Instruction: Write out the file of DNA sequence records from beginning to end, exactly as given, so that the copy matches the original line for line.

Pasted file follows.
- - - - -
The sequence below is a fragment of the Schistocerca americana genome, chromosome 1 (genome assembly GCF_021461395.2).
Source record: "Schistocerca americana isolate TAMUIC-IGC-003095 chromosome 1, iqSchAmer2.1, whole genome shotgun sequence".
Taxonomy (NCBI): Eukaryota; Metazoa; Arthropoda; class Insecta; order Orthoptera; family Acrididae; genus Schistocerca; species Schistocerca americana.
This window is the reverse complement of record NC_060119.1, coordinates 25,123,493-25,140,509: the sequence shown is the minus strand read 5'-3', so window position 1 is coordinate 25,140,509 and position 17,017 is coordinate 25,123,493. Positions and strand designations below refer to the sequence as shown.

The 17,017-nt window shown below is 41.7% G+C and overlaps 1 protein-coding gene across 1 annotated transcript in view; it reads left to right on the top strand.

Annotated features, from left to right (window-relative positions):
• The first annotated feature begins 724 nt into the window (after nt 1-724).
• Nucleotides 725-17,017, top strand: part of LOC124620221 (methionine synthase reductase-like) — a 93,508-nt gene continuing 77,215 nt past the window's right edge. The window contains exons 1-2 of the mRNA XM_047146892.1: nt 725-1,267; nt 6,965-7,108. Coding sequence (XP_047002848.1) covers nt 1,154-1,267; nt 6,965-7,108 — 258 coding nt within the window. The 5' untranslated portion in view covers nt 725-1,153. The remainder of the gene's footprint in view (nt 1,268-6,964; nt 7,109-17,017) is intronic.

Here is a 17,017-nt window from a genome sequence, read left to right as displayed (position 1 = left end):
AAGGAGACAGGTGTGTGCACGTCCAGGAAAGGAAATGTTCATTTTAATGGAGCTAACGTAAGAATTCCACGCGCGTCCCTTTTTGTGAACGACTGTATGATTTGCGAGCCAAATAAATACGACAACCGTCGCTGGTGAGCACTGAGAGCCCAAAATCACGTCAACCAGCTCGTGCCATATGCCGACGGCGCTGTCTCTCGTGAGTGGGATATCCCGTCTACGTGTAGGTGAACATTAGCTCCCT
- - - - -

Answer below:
The sequence below is a fragment of the Schistocerca americana genome, chromosome 1 (genome assembly GCF_021461395.2).
Source record: "Schistocerca americana isolate TAMUIC-IGC-003095 chromosome 1, iqSchAmer2.1, whole genome shotgun sequence".
Taxonomy (NCBI): Eukaryota; Metazoa; Arthropoda; class Insecta; order Orthoptera; family Acrididae; genus Schistocerca; species Schistocerca americana.
This window is the reverse complement of record NC_060119.1, coordinates 25,123,493-25,140,509: the sequence shown is the minus strand read 5'-3', so window position 1 is coordinate 25,140,509 and position 17,017 is coordinate 25,123,493. Positions and strand designations below refer to the sequence as shown.

The 17,017-nt window shown below is 41.7% G+C and overlaps 1 protein-coding gene across 1 annotated transcript in view; it reads left to right on the top strand.

Annotated features, from left to right (window-relative positions):
• The first annotated feature begins 724 nt into the window (after nt 1-724).
• Nucleotides 725-17,017, top strand: part of LOC124620221 (methionine synthase reductase-like) — a 93,508-nt gene continuing 77,215 nt past the window's right edge. The window contains exons 1-2 of the mRNA XM_047146892.1: nt 725-1,267; nt 6,965-7,108. Coding sequence (XP_047002848.1) covers nt 1,154-1,267; nt 6,965-7,108 — 258 coding nt within the window. The 5' untranslated portion in view covers nt 725-1,153. The remainder of the gene's footprint in view (nt 1,268-6,964; nt 7,109-17,017) is intronic.

Here is a 17,017-nt window from a genome sequence, read left to right as displayed (position 1 = left end):
AAGGAGACAGGTGTGTGCACGTCCAGGAAAGGAAATGTTCATTTTAATGGAGCTAACGTAAGAATTCCACGCGCGTCCCTTTTTGTGAACGACTGTATGATTTGCGAGCCAAATAAATACGACAACCGTCGCTGGTGAGCACTGAGAGCCCAAAATCACGTCAACCAGCTCGTGCCATATGCCGACGGCGCTGTCTCTCGTGAGTGGGATATCCCGTCTACGTGTAGGTGAACATTAGCTCCCT